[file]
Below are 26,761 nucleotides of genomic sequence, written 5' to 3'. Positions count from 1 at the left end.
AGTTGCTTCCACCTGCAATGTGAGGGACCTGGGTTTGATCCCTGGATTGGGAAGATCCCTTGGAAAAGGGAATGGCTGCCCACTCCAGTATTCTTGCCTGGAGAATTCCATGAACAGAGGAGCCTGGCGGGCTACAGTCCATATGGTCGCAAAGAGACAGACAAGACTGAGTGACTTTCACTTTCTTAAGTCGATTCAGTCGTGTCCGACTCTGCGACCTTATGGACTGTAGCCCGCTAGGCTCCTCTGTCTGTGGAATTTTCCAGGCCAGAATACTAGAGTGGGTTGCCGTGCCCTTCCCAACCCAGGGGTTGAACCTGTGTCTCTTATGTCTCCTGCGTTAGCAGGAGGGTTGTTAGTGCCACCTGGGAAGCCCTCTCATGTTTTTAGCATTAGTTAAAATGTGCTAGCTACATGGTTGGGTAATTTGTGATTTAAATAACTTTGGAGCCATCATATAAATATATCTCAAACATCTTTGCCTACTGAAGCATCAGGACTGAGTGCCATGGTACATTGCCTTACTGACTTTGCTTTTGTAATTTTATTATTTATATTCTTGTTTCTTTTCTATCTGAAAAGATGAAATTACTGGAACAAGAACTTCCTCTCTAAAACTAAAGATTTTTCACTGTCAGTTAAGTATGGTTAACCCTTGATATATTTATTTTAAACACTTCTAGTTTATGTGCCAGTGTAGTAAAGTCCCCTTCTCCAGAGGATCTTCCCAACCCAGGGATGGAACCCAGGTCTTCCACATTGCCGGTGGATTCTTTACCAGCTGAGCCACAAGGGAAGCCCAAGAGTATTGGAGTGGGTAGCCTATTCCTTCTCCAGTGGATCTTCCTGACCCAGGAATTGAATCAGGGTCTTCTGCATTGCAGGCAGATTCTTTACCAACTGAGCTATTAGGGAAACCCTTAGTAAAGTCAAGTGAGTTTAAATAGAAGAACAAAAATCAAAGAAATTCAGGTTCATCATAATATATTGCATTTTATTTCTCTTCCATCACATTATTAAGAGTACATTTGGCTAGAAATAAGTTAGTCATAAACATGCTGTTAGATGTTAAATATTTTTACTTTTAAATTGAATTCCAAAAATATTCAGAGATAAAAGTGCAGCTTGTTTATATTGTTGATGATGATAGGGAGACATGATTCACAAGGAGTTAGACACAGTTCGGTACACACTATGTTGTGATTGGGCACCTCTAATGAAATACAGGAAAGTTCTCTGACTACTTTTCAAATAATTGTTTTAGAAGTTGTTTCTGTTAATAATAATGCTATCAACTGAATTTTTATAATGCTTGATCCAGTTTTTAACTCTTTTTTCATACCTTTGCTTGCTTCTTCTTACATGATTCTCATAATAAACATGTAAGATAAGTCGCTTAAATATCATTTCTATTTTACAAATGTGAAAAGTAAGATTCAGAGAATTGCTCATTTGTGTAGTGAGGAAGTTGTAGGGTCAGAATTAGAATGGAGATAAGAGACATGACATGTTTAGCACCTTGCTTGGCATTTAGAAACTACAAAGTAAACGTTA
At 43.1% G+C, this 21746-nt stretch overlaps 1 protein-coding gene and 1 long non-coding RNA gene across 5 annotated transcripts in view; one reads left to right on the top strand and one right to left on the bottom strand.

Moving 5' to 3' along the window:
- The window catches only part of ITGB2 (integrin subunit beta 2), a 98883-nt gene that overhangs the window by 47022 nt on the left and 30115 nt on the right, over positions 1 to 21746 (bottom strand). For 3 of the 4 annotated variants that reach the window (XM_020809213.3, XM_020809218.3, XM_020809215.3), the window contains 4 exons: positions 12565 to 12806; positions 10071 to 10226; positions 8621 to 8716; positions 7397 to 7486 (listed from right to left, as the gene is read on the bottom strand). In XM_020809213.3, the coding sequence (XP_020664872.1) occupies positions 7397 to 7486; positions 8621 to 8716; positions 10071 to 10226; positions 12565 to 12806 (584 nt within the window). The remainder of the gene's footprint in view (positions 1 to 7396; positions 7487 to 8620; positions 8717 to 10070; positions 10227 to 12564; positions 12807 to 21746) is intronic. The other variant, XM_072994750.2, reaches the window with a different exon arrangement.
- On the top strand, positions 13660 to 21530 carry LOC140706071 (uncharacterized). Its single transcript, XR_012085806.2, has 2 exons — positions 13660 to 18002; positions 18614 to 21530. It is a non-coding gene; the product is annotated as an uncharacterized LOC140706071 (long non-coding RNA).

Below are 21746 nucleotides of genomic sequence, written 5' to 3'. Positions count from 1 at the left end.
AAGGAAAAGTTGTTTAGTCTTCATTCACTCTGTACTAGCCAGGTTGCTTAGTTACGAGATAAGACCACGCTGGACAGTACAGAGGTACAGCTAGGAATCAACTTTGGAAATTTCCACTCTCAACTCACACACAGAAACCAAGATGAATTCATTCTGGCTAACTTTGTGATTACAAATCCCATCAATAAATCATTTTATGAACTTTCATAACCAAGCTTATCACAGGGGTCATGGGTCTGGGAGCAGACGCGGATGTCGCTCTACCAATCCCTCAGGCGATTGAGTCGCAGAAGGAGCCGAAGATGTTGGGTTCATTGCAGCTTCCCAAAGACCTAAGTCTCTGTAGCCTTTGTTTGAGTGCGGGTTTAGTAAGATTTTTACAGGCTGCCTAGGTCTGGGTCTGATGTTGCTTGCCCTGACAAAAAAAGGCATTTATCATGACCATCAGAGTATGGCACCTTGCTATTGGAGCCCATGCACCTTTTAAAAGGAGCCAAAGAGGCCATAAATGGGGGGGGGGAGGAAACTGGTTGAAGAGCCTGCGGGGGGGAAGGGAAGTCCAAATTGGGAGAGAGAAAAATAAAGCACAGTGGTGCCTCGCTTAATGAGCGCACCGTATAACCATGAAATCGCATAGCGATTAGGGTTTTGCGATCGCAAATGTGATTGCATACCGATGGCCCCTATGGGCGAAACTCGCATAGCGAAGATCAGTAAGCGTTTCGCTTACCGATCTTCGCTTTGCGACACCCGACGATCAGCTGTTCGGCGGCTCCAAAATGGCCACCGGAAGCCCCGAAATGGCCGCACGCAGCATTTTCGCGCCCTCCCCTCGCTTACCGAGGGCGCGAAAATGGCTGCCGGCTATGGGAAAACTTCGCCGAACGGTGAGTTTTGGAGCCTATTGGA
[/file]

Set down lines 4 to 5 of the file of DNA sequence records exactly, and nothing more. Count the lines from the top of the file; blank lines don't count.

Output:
Moving 5' to 3' along the window:
- The window catches only part of ITGB2 (integrin subunit beta 2), a 98883-nt gene that overhangs the window by 47022 nt on the left and 30115 nt on the right, over positions 1 to 21746 (bottom strand). For 3 of the 4 annotated variants that reach the window (XM_020809213.3, XM_020809218.3, XM_020809215.3), the window contains 4 exons: positions 12565 to 12806; positions 10071 to 10226; positions 8621 to 8716; positions 7397 to 7486 (listed from right to left, as the gene is read on the bottom strand). In XM_020809213.3, the coding sequence (XP_020664872.1) occupies positions 7397 to 7486; positions 8621 to 8716; positions 10071 to 10226; positions 12565 to 12806 (584 nt within the window). The remainder of the gene's footprint in view (positions 1 to 7396; positions 7487 to 8620; positions 8717 to 10070; positions 10227 to 12564; positions 12807 to 21746) is intronic. The other variant, XM_072994750.2, reaches the window with a different exon arrangement.